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Archives of Osteoporosis

, 13:57 | Cite as

Bone geometry in young male and female football players: a peripheral quantitative computed tomography (pQCT) study

  • Gabriel Lozano-Berges
  • Ángel Matute-Llorente
  • Alejandro Gómez-Bruton
  • Alex González-Agüero
  • Germán Vicente-Rodríguez
  • José A. CasajúsEmail author
Original Article

Abstract

Summary

The present study shows that football practice during growth may improve bone geometry in male and female football players. However, only females had better bone strength in comparison with controls.

Purpose

The aim of this study was to compare bone geometry in adolescent football players and controls.

Methods

A total of 107 football players (71 males/36 females; mean age 12.7 ± 0.6/12.7 ± 0.6 years) and 42 controls (20 males/22 females; mean age 13.1 ± 1.4/12.7 ± 1.3 years) participated in this study. Total and trabecular volumetric bone mineral content (Tt.BMC/Tb.BMC), cross-sectional area (Tt.Ar/Tb.Ar), and bone strength index (BSI) were measured at 4% site of the non-dominant tibia by peripheral quantitative computed tomography (pQCT). Moreover, Tt.BMC, cortical BMC (Ct.BMC), Tt.Ar, cortical Ar (Ct.Ar), cortical thickness (Ct.Th), periosteal circumference (PC), endosteal circumference (EC), fracture load in X-axis, and polar strength strain index (SSIp) were measured at 38% site of the tibia. Multivariate analyses of covariance were used to compare bone pQCT variables between football players and controls using the tibia length and maturity offset as covariates.

Results

Female football players demonstrated 13.8–16.4% higher BSI, Ct.Th, fracture load in X-axis, and SSIp than controls (p < .0036). Males showed no significant differences in bone strength when compared to controls (p > .0036). In relation to bone mineral content and area, male football players showed 8.8% higher Tt.Ar and Tb.Ar at the 4% site of the tibia when compared to controls; whereas 13.8–15.8% higher Tt.BMC, Ct.BMC, and Ct.Ar at the 38% site of the tibia were found in female football players than controls (p < .0036).

Conclusions

In this study, female adolescent football players presented better bone geometry and strength values than controls. In contrast, only bone geometry was higher in male football players than controls.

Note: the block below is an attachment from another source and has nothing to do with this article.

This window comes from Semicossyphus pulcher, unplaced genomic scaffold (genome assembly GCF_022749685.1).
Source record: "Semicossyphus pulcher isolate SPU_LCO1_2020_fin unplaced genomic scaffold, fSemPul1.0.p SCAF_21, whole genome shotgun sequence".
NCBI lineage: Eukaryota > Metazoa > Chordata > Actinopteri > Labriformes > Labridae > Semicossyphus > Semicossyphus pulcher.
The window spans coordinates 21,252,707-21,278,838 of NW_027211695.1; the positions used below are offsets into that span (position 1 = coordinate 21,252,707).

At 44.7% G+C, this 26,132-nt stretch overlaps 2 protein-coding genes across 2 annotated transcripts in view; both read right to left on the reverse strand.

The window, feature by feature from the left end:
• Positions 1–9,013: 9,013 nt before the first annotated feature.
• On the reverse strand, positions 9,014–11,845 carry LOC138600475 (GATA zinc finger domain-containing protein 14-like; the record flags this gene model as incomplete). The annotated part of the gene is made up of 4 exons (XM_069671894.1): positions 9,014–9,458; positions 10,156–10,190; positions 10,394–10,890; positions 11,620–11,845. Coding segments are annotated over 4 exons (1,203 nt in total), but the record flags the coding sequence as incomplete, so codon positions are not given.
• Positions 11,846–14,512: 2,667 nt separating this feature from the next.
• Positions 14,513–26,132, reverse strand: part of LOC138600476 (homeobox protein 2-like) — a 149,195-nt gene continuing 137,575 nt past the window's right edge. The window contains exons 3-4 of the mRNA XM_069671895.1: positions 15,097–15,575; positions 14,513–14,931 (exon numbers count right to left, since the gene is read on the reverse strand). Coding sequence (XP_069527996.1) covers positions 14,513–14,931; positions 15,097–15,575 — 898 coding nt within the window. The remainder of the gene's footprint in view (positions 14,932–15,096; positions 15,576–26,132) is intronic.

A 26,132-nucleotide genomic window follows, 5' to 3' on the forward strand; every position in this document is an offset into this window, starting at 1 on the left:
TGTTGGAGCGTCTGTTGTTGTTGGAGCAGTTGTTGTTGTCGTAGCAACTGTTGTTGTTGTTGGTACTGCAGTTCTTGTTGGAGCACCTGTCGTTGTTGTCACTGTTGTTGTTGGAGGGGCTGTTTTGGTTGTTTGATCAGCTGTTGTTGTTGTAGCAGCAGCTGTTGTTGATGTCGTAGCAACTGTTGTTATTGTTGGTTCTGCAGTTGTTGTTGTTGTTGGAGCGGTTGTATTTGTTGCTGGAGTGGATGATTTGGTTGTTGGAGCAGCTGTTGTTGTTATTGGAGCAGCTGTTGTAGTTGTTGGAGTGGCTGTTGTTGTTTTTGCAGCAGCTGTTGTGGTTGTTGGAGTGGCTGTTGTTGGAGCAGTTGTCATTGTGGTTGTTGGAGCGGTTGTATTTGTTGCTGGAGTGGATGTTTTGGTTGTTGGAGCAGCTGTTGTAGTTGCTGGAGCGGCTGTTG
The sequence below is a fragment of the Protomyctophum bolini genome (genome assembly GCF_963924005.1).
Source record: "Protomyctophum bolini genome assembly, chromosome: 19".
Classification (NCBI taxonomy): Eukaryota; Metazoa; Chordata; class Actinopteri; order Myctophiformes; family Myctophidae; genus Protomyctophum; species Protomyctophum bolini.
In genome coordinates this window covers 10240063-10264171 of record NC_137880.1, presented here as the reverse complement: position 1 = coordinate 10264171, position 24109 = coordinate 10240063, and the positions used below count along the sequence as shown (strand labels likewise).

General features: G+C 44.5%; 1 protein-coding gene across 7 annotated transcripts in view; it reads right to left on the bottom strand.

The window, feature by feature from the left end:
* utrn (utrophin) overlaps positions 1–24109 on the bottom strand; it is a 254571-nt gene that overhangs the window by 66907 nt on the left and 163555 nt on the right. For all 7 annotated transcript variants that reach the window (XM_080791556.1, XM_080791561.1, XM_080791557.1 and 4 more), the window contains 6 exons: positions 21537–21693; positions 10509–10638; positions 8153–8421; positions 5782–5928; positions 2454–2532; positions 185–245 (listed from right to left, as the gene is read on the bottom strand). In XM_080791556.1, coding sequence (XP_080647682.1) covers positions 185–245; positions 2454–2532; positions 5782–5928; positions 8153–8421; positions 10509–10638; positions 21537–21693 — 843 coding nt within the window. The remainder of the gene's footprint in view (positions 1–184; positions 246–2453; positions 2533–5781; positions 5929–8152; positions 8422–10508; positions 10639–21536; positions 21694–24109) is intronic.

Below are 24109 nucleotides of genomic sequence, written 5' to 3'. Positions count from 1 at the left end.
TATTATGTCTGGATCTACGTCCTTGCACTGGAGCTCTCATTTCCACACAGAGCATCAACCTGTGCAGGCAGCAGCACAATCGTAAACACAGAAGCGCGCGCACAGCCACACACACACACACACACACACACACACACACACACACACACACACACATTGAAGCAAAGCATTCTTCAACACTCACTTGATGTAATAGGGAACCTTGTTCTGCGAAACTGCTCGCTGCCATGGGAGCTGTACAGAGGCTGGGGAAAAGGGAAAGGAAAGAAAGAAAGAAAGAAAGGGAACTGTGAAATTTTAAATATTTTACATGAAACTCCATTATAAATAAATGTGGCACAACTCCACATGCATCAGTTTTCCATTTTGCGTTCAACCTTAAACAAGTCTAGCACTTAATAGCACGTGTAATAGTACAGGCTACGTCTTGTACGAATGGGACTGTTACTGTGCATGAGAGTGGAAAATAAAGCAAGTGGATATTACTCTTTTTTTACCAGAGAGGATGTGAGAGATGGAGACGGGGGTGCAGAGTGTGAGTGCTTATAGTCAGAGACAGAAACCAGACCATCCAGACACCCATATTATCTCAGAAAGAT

Keywords

Soccer Body composition Bone health Youth 

Notes

Acknowledgements

The authors want to thank all the children, their parents, and football clubs (Real Zaragoza S.A.D.; Los Molinos U.D.; C.D. Marianistas; C.D. Transportes Alcaine and S.D. Ejea) that participated in the study for their understanding and dedication to the project. The authors also thank Adam Bracey for his work reviewing the English style and grammar.

Funding information

This work was supported by the Spanish “Ministerio de Economia y Competitividad” (Project DEP 2012-32724)’. GLB received a grant FPU 2013 (FPU13/02111) from the “Ministerio de Educación, Cultura y Deporte”. AML received a grant (AP2012/02854) from the “Ministerio de Educación, Cultura y Deporte”. AGB received a grant FPI 2012 (BES-2012-051888) from the “Ministerio de Economia y Competitividad”.

Compliance with ethical standards

Conflicts of interest

None.

Ethical approval

All procedures performed in studies involving human participants were in accordance with the ethical standards of the institutional and/or national research committee and with the 1964 Helsinki Declaration and its later amendments or comparable ethical standards.

Informed consent

Informed consent was obtained from all individual participants included in the study.

Supplementary material

11657_2018_472_MOESM1_ESM.docx (56 kb)
ESM 1 (DOCX 56 kb)
11657_2018_472_MOESM2_ESM.docx (38 kb)
ESM 2 (DOCX 29 kb)

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Copyright information

© International Osteoporosis Foundation and National Osteoporosis Foundation 2018

Authors and Affiliations

  • Gabriel Lozano-Berges
    • 1
    • 2
    • 3
  • Ángel Matute-Llorente
    • 1
    • 2
    • 3
    • 4
  • Alejandro Gómez-Bruton
    • 1
    • 3
    • 4
    • 5
  • Alex González-Agüero
    • 1
    • 2
    • 3
    • 4
  • Germán Vicente-Rodríguez
    • 1
    • 2
    • 3
    • 4
  • José A. Casajús
    • 1
    • 3
    • 4
    • 6
    Email author
  1. 1.GENUD (Growth, Exercise, NUtrition and Development) Research GroupUniversidad de ZaragozaZaragozaSpain
  2. 2.Faculty of Health and Sport Science (FCSD), Department of Physiatry and NursingUniversidad de ZaragozaHuescaSpain
  3. 3.Instituto Agroalimentario de Aragón-IA2-(Universidad de Zaragoza -CITA)ZaragozaSpain
  4. 4.Centro de Investigación Biomédica en Red de Fisiopatología de la Obesidad y Nutrición (CIBERObn)MadridSpain
  5. 5.Universidad Isabel IBurgosSpain
  6. 6.Faculty of Health Sciences, Department of Physiatry and NursingUniversidad de ZaragozaZaragozaSpain

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